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Posts tagged with "In Silico"

  • Drug Assays

    Clouding Biology: That Verb Cuts Both Ways

    Here’s Steve Dickman at Forbes with a look at “cloud biology” approaches to medicine and drug discovery. This is an area I’ve written about several times before, and I also recommend Wavefunction’s take on this. I particularly like the quote from Mark Murcko about having to extrapolate from biology that’s “ Read More
  • Chemical News

    One Step Beyond! Maybe More.

    There are plenty of useful drugs whose structures are, well, odd-looking. Antibiotics, as a class, have a lot of these: macrocycles, polyenes, polyhydroxylated beasts that don’t fit in with a medicinal chemist’s ideas of what a reasonable compound should look like. The “Rule of Five” metrics have been debated endlessly for w… Read More
  • Drug Assays

    Pattern-Matching Binding Sites

    Here’s a recent paper that bears on the “How many binding pockets are there” question. Or maybe that’s the “How many different types of binding pockets” question, which last came up around here a couple of years ago. That one was a computational approach that suggested that there were around 500 different varieti… Read More
  • Drug Assays

    Not Quite There Yet

    I’ve been meaning to blog about this paper, because its abstract certainly promises a lot: . . .Target prediction software based on machine learning models correctly identified additional macromolecular targets of the computationally designed compound and the structurally related marketed drug azosemide. The study validates computational de n… Read More
  • Cancer

    Artificial Intelligence, You Say?

    Here’s a story from the Telegraph about a small company (Berg Pharmaceuticals), whose headline certainly got my attention: “Cancer drug development time halved thanks to artificial intelligence”. That set off some alarm bells for me, and not because I fear being replaced by a bearded AI quoting mispronounced Latin tags and John Cl… Read More
  • Drug Development

    Modeling the Rats, Who Model the Humans

    When you get down to it, one of the biggest problems in drug discovery is that there is (in most cases) no alternative but doing things the hard way. If you want to find out if your drug is going to work for a given disease, there’s no other way to be sure than to… Read More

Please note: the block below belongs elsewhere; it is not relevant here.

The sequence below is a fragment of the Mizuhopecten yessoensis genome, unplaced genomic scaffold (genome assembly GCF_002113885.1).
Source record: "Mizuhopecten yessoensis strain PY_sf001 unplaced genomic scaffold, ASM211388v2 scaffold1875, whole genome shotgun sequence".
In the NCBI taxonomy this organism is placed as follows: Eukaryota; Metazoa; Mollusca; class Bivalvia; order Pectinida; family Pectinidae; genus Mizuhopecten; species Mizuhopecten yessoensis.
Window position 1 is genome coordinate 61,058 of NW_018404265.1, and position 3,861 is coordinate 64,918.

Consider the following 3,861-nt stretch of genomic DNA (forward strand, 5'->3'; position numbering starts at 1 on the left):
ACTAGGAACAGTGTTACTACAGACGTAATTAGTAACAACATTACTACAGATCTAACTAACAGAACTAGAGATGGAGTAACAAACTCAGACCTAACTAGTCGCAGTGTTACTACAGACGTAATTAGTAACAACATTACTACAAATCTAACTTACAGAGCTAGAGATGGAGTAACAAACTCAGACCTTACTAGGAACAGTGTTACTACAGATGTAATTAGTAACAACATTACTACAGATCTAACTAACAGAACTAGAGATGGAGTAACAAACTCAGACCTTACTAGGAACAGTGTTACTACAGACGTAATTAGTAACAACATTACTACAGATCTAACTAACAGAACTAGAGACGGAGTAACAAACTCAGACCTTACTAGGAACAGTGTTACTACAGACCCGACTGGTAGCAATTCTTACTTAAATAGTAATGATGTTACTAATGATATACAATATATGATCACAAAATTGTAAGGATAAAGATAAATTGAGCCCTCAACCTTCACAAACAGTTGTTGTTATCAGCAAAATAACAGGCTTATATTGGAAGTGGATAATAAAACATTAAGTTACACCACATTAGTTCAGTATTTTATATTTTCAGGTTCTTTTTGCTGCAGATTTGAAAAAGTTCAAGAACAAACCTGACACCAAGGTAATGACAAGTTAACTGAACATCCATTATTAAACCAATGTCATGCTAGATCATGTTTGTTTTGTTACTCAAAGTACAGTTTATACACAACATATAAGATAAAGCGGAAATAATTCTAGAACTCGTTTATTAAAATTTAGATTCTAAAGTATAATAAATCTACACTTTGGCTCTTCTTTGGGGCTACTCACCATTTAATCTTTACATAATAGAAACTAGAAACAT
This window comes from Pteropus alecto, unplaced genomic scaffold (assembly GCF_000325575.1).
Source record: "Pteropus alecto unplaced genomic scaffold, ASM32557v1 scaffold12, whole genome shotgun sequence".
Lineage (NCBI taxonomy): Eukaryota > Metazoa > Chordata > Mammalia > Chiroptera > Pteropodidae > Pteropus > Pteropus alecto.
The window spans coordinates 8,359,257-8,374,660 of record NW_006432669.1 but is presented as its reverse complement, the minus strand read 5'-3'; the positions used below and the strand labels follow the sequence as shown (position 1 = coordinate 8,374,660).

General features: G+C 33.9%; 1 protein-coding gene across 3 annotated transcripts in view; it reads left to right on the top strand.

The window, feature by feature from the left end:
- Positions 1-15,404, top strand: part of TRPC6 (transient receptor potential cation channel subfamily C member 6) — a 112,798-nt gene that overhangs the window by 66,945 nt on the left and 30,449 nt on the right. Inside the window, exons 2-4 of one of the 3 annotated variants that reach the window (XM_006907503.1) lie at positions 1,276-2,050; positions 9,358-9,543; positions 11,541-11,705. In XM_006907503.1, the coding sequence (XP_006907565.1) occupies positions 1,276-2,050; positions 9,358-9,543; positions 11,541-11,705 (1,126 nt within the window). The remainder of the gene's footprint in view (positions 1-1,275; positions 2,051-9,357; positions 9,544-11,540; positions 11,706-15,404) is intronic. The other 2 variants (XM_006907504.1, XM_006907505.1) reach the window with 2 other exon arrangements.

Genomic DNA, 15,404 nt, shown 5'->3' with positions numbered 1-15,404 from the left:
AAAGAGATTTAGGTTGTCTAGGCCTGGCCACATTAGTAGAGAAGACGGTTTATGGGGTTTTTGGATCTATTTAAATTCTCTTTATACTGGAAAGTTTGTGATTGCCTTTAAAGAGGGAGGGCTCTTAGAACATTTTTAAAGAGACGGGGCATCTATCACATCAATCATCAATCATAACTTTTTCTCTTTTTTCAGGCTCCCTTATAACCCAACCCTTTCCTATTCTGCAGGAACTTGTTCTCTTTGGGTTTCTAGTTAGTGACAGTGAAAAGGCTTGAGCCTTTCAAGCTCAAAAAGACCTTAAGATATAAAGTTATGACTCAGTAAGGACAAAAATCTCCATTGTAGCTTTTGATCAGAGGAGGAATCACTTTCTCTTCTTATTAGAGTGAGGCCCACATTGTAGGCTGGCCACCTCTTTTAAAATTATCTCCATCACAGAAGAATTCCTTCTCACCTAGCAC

• Biological News

    Artificial Intelligence For Biology?

    A new paper in PLoS Computational Biology is getting a lot of attention (which event, while not trying to be snarky about it, is not something that happens every day). Here’s the press release, which I can guarantee that most of the articles written about this work will be based on. That’s because the paper… Read More
  • In Silico

    Using the Same FEP Ruler

    With free energy perturbation having its time in the calculational spotlight, thanks to Schrödinger and others, it seems worthwhile to link to this new paper. It’s a proposal for a common framework to analyze the results of such work. That’s needed, because (as far as I can tell, as a definite outsider) every group seems… Read More
  • Clinical Trials

    Levels of Data

    Here’s a brief article in Science that a lot of us should keep a copy of. Plenty of journalists and investors should do the same. It’s a summary of what sort of questions get asked of data sets, and the differences between them. There are six broad data analysis categories: 1. Descriptive. This is the… Read More
  • In Silico

    Sanofi Bets on Schrödinger

    Sanofi has signed an expanded deal with Schrödinger, the computational chemistry folks. Here’s something from the press release: Schrödinger has made a number of key scientific breakthroughs in recent years in the areas of protein and ligand structure determination and potency prediction that promise to have a transformative impact on the d… Read More